Using polls in seminars and lectures


Earlier this week, I attended a seminar online (c’mon people, let us ditch “webinar” from our vocabulary), and both main speakers used realtime polling (Mentimeter and some other, similar tool that I cannot remember the name of). The first speaker used it to ask questions like “how often do you use [database]” etc. to figure out how familiar the participants were with the resource he was talking about. However, even when it turned out that something like 70 percent said that they used the database very often, he continued with his presentation as he had planned, seemingly unmoved by the data he just had received. The second speaker used it differently. In his presentation, he startet to show a slide with the talking points he had prepared, but underlined that it was not an agenda. He then asked the participants to go to the polling and range the talking points by what we were most interested in. Based on that information he arranged the taking points in order by interest and started with what most people were most interested in – just to be sure that if he got short on time, at least he had talked about the most important thing. To me, this was very interesting.

Polling is seen as a way to engage the participants, or students as they most commonly are when I am teaching, as well as a way to break up the lecture and to gain some understanding of what the students are thinking and feeling about something. Polling, when used well, can also help with communication and to a small extent level out the power imbalance between the lecturer and the students. In the example I started with, I felt more engaged and empowered with the polling for the second speaker. Even though the subject that I was most interested in was not the one that most participants chose on top, it was among the ones that he managed to get through in the first 30 minutes.

The experience from this week made me think about how I use polls. It is something that I often use, particularly with bachelor’s students for some reason, and I have used it for years, in physical as well as online sessions. In the beginning, I used it more as an ice-breaker than anything else. It was a way to get the students warmed up and to sort of “set the tone” for the class. I still use it as that, but the questions I am using are somewhat different. In the beginning, it was more like “Have you ever taken courses at college/ university level before” (for first-year students) or “Have you hear of EndNote before?”. Then I started using it more to gauge their emotional state or feelings around academic writing, like “Write down the first three words you think about when you hear “academic essay”?” (or similar) and then the words they entered formed a word cloud. I felt like this gave the students an opportunity to maybe “vent” some frustration or be honest about the process. Usually it became quite clear that, even though words like “exiting” or “interesting” came up, the majority of words were like “stressful”, “laborious”, “difficult” and “exhausted”. The most recent polls I have used went a little further, and I asked questions like “What do you think will be the easiest of this assignment”, and I gave them options like “selecting the theme”, “formulating the research question”, “searching the databases”, “choosing the articles I want to use” etc. These polls were usually given at the start of the lecture, and in the most recent examples, I used the results to decide on what to use more time on. I didn’t rearrange the talking points, like the second speaker at the seminar this week did, because there is a certain sequence to my talking points and it will not make much sense if I jumbled it all up. However, I did tell the students that I would only lightly touch upon the things that they had not marked as challenging or difficult. I also used this with the word cloud. When I came to the points that were emphasised by the students I used more time on those, and I encouraged them to ask more questions or to post them on a Q&A- slide in the poll for those who did not want to ask in class (physical) or in the chat box (online).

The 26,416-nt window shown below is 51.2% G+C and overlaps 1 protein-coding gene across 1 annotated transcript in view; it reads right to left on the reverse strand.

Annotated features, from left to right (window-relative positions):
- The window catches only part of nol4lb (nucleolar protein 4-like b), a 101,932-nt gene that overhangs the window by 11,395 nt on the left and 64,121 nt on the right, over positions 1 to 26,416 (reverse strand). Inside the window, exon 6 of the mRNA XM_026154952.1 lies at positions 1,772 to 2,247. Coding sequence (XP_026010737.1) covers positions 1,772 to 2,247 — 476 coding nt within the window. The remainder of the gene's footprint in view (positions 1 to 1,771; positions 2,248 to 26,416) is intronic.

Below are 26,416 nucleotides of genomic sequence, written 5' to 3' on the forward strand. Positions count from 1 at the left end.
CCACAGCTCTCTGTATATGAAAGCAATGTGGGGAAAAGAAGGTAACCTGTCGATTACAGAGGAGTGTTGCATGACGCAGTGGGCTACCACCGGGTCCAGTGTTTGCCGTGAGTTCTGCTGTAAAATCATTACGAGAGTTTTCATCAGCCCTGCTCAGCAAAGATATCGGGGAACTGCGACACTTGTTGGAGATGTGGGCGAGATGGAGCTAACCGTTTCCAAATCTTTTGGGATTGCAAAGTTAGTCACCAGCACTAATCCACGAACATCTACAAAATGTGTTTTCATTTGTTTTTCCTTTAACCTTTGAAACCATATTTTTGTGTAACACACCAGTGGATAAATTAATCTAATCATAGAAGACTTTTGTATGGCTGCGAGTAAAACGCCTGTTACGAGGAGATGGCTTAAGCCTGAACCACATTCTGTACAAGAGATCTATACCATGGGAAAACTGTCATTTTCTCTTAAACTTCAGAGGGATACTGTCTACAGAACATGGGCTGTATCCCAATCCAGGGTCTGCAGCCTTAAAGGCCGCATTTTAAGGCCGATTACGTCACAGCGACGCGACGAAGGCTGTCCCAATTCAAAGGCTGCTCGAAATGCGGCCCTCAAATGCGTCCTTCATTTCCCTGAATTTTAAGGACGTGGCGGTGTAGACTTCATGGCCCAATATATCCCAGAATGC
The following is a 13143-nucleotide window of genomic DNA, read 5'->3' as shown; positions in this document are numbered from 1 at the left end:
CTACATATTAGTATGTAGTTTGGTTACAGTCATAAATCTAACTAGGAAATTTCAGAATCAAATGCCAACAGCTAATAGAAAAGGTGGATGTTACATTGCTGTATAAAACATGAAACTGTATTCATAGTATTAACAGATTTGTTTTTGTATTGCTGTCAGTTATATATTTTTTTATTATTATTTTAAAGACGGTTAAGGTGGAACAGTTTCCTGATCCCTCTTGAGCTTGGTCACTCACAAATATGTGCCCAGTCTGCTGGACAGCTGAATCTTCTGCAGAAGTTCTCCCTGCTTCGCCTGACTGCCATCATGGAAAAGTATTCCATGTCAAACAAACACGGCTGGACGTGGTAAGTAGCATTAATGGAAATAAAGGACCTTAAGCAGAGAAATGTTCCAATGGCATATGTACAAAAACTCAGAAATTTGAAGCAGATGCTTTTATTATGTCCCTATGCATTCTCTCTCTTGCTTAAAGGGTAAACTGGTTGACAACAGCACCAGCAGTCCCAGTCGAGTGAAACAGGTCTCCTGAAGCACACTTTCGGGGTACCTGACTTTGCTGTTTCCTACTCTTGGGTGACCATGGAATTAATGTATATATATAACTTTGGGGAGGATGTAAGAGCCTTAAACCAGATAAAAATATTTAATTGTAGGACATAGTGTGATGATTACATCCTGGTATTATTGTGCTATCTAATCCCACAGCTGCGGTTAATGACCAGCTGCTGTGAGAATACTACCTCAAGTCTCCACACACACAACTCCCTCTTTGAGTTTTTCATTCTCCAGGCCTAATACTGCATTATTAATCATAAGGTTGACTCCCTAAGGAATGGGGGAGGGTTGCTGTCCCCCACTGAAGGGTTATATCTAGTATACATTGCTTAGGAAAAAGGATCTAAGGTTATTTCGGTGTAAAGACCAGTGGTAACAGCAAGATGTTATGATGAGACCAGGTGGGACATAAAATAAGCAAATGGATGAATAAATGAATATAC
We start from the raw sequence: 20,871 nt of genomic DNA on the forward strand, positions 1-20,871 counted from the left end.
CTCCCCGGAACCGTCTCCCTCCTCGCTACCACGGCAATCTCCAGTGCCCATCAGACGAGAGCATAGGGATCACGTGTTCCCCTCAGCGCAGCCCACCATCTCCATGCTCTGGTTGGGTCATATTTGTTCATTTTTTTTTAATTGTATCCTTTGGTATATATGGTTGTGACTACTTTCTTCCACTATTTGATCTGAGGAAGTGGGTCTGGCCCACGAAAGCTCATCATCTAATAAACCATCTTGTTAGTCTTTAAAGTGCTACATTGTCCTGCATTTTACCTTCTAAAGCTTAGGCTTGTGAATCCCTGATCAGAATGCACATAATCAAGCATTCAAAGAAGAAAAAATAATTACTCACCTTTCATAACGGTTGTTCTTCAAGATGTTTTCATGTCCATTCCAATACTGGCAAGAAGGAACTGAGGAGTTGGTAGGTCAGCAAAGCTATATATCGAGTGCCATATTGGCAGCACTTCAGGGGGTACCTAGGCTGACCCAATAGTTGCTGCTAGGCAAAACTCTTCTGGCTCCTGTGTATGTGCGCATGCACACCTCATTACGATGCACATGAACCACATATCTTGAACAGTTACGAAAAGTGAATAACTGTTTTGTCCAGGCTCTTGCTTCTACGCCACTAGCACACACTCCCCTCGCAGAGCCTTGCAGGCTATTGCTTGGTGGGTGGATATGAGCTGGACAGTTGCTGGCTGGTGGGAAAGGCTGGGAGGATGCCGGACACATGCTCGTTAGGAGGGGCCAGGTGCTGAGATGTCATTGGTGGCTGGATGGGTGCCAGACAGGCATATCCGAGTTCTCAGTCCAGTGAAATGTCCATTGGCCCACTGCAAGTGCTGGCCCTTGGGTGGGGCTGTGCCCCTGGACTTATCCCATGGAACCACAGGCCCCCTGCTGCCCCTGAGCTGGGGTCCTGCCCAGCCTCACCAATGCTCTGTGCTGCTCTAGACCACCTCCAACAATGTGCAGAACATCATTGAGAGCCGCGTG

While I think polling, as any other technique or method, has its limitation as to learning outcomes etc., I do think that it can be a useful tool to get the students more engaged. The lecture as a format has its faults, this has been established pretty conclusively, but seeing as it is often the only (or at least one of few) pragmatic option(s) when you have the sole responsibility for 150-200 students, I don’t think we’ll ever be able to drop them. I am still testing different ways to use polling, and I keep trying to come up with the good questions that give me information I can use. The two speakers at this week’s seminar chose to use polling in very different ways, and I believe only one of them worked well. I’ll keep that in mind for my next session.